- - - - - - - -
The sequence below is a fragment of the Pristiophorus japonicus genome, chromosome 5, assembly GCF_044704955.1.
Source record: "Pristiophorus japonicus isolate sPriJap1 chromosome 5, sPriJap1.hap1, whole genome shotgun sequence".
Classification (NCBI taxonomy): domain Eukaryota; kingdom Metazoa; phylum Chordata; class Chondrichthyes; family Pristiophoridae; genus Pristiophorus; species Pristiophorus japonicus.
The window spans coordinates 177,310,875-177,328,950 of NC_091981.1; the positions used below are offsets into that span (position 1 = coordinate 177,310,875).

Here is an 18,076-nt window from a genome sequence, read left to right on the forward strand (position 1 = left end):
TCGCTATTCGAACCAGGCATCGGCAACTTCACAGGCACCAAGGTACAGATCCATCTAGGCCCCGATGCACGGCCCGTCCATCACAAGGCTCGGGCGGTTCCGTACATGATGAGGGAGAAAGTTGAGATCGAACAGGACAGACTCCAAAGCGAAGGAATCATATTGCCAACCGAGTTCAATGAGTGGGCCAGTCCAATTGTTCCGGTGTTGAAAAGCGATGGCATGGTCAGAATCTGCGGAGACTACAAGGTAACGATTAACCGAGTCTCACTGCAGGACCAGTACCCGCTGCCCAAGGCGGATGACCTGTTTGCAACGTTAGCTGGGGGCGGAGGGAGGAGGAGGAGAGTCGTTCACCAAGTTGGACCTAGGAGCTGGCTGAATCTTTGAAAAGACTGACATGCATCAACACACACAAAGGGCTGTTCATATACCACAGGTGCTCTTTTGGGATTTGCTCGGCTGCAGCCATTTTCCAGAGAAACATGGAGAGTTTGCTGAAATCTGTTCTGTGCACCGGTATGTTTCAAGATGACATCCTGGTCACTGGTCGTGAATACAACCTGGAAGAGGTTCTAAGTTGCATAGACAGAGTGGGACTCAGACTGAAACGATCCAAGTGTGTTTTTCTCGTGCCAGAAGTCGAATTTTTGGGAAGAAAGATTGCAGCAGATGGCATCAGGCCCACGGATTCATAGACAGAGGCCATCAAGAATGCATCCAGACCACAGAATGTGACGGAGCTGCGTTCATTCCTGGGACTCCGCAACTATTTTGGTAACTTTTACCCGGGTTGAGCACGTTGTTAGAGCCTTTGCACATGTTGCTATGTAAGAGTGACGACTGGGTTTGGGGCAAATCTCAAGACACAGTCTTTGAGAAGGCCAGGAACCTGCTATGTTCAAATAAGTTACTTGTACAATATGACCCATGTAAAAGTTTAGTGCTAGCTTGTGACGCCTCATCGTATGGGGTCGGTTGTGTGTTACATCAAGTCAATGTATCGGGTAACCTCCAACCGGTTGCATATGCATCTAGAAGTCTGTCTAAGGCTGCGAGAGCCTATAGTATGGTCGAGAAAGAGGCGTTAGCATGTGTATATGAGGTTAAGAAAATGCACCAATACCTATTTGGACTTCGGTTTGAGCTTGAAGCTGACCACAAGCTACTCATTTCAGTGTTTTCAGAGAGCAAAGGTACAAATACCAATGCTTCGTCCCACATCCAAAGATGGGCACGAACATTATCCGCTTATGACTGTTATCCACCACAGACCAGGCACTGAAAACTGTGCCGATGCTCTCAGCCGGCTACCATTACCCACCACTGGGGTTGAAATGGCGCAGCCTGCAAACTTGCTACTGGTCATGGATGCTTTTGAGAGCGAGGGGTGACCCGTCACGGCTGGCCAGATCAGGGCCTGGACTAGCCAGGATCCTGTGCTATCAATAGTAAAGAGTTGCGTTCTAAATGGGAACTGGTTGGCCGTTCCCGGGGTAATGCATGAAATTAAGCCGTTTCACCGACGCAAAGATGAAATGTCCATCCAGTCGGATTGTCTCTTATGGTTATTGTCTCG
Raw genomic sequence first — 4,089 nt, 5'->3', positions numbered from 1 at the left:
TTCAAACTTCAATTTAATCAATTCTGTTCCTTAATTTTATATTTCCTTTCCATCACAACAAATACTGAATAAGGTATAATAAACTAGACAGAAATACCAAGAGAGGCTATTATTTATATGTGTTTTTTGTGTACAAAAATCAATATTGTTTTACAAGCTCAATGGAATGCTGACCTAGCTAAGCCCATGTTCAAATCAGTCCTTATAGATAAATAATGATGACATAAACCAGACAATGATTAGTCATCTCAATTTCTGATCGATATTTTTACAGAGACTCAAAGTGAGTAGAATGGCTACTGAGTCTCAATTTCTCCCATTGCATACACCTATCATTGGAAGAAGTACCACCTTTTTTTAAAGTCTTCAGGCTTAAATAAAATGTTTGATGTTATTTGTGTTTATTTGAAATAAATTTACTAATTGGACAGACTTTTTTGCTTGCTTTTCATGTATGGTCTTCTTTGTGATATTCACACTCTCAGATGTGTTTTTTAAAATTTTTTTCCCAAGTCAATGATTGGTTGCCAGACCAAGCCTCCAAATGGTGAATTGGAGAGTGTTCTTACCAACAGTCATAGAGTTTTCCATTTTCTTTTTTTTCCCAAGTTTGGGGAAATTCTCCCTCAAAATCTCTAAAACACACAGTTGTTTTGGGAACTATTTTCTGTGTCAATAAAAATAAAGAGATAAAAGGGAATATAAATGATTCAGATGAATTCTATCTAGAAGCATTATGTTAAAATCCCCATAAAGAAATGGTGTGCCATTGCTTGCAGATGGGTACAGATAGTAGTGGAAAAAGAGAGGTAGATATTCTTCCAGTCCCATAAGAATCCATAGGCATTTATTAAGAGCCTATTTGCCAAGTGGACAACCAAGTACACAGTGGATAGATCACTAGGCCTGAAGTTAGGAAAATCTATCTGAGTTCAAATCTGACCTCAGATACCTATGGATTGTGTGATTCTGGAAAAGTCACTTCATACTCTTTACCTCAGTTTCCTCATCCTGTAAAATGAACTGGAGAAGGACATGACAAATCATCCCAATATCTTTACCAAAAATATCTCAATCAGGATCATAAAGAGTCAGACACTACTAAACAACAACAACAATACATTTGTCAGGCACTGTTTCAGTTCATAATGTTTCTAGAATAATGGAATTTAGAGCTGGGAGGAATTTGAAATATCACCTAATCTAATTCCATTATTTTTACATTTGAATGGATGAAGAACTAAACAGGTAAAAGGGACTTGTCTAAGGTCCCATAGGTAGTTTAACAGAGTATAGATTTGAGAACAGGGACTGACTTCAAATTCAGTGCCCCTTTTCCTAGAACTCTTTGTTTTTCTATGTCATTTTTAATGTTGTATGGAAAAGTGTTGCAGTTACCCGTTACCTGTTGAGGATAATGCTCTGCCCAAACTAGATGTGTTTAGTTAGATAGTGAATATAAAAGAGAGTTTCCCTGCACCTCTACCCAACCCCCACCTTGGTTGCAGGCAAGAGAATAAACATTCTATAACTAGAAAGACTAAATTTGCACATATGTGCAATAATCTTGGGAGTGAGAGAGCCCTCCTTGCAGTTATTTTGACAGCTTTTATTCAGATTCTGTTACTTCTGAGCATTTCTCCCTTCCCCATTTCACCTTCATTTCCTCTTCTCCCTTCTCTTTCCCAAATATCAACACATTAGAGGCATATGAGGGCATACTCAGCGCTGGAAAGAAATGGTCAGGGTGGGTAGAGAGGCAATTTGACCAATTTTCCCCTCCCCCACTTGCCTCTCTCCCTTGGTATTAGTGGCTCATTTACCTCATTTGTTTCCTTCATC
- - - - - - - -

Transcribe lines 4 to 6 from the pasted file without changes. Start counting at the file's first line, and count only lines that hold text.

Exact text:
The window spans coordinates 177,310,875-177,328,950 of NC_091981.1; the positions used below are offsets into that span (position 1 = coordinate 177,310,875).

Here is an 18,076-nt window from a genome sequence, read left to right on the forward strand (position 1 = left end):
TCGCTATTCGAACCAGGCATCGGCAACTTCACAGGCACCAAGGTACAGATCCATCTAGGCCCCGATGCACGGCCCGTCCATCACAAGGCTCGGGCGGTTCCGTACATGATGAGGGAGAAAGTTGAGATCGAACAGGACAGACTCCAAAGCGAAGGAATCATATTGCCAACCGAGTTCAATGAGTGGGCCAGTCCAATTGTTCCGGTGTTGAAAAGCGATGGCATGGTCAGAATCTGCGGAGACTACAAGGTAACGATTAACCGAGTCTCACTGCAGGACCAGTACCCGCTGCCCAAGGCGGATGACCTGTTTGCAACGTTAGCTGGGGGCGGAGGGAGGAGGAGGAGAGTCGTTCACCAAGTTGGACCTAGGAGCTGGCTGAATCTTTGAAAAGACTGACATGCATCAACACACACAAAGGGCTGTTCATATACCACAGGTGCTCTTTTGGGATTTGCTCGGCTGCAGCCATTTTCCAGAGAAACATGGAGAGTTTGCTGAAATCTGTTCTGTGCACCGGTATGTTTCAAGATGACATCCTGGTCACTGGTCGTGAATACAACCTGGAAGAGGTTCTAAGTTGCATAGACAGAGTGGGACTCAGACTGAAACGATCCAAGTGTGTTTTTCTCGTGCCAGAAGTCGAATTTTTGGGAAGAAAGATTGCAGCAGATGGCATCAGGCCCACGGATTCATAGACAGAGGCCATCAAGAATGCATCCAGACCACAGAATGTGACGGAGCTGCGTTCATTCCTGGGACTCCGCAACTATTTTGGTAACTTTTACCCGGGTTGAGCACGTTGTTAGAGCCTTTGCACATGTTGCTATGTAAGAGTGACGACTGGGTTTGGGGCAAATCTCAAGACACAGTCTTTGAGAAGGCCAGGAACCTGCTATGTTCAAATAAGTTACTTGTACAATATGACCCATGTAAAAGTTTAGTGCTAGCTTGTGACGCCTCATCGTATGGGGTCGGTTGTGTGTTACATCAAGTCAATGTATCGGGTAACCTCCAACCGGTTGCATATGCATCTAGAAGTCTGTCTAAGGCTGCGAGAGCCTATAGTATGGTCGAGAAAGAGGCGTTAGCATGTGTATATGAGGTTAAGAAAATGCACCAATACCTATTTGGACTTCGGTTTGAGCTTGAAGCTGACCACAAGCTACTCATTTCAGTGTTTTCAGAGAGCAAAGGTACAAATACCAATGCTTCGTCCCACATCCAAAGATGGGCACGAACATTATCCGCTTATGACTGTTATCCACCACAGACCAGGCACTGAAAACTGTGCCGATGCTCTCAGCCGGCTACCATTACCCACCACTGGGGTTGAAATGGCGCAGCCTGCAAACTTGCTACTGGTCATGGATGCTTTTGAGAGCGAGGGGTGACCCGTCACGGCTGGCCAGATCAGGGCCTGGACTAGCCAGGATCCTGTGCTATCAATAGTAAAGAGTTGCGTTCTAAATGGGAACTGGTTGGCCGTTCCCGGGGTAATGCATGAAATTAAGCCGTTTCACCGACGCAAAGATGAAATGTCCATCCAGTCGGATTGTCTCTTATGGTTATTGTCTCG